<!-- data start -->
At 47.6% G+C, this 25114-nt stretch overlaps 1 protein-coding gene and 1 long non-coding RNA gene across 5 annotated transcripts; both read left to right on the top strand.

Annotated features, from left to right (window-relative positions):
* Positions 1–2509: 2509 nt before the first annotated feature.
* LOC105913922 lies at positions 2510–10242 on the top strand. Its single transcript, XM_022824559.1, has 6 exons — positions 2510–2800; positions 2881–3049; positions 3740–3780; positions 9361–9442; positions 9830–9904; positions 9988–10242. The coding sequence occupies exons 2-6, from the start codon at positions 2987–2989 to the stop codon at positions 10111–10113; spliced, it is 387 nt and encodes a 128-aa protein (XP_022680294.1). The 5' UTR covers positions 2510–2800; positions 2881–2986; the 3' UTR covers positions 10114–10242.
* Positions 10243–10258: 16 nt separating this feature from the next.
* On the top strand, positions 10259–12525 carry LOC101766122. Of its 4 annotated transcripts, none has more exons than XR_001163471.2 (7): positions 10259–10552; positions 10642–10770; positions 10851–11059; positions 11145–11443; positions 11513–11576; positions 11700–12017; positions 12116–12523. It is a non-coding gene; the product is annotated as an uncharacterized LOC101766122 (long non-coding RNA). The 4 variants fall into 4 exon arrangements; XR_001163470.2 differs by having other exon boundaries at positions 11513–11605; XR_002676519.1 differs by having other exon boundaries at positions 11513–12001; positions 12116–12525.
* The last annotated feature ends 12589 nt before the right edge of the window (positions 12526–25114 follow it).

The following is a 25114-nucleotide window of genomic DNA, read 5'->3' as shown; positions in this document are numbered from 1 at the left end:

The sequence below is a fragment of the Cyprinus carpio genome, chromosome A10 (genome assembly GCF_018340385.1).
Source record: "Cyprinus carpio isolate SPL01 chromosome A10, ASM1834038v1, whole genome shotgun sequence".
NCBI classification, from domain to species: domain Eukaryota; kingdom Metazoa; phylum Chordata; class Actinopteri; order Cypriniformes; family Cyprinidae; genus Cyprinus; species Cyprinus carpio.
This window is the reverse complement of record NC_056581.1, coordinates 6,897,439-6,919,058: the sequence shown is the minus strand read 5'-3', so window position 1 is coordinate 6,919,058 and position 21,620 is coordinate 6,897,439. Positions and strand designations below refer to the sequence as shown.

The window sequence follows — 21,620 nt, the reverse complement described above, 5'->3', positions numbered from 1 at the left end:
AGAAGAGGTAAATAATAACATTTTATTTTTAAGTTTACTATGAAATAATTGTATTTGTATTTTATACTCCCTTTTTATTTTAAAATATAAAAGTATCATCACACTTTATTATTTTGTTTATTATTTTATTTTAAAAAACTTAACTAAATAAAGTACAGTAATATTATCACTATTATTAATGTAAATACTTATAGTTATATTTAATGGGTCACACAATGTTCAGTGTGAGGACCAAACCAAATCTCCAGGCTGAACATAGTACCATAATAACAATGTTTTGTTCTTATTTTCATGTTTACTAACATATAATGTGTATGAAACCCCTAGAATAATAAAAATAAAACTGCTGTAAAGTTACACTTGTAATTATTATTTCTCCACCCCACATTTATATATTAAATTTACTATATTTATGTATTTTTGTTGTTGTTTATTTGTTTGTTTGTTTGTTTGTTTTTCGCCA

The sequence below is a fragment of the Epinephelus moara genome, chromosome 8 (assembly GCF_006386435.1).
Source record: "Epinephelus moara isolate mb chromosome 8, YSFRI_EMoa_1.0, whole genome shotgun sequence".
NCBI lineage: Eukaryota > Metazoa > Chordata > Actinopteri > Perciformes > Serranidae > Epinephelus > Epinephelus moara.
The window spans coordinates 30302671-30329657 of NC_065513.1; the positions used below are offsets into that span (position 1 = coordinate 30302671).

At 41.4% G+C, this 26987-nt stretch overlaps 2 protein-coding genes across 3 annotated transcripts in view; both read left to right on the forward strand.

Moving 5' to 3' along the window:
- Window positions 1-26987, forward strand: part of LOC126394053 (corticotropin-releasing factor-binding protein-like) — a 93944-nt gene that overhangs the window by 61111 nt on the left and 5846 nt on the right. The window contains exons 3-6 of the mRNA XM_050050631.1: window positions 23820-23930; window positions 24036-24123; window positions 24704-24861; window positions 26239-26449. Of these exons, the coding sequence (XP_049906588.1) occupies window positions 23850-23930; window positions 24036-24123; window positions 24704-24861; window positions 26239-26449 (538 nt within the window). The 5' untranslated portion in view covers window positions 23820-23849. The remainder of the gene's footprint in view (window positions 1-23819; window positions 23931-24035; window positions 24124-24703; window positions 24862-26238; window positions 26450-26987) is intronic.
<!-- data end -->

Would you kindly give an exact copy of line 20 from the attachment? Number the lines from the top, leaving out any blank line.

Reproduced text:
Moving 5' to 3' along the window: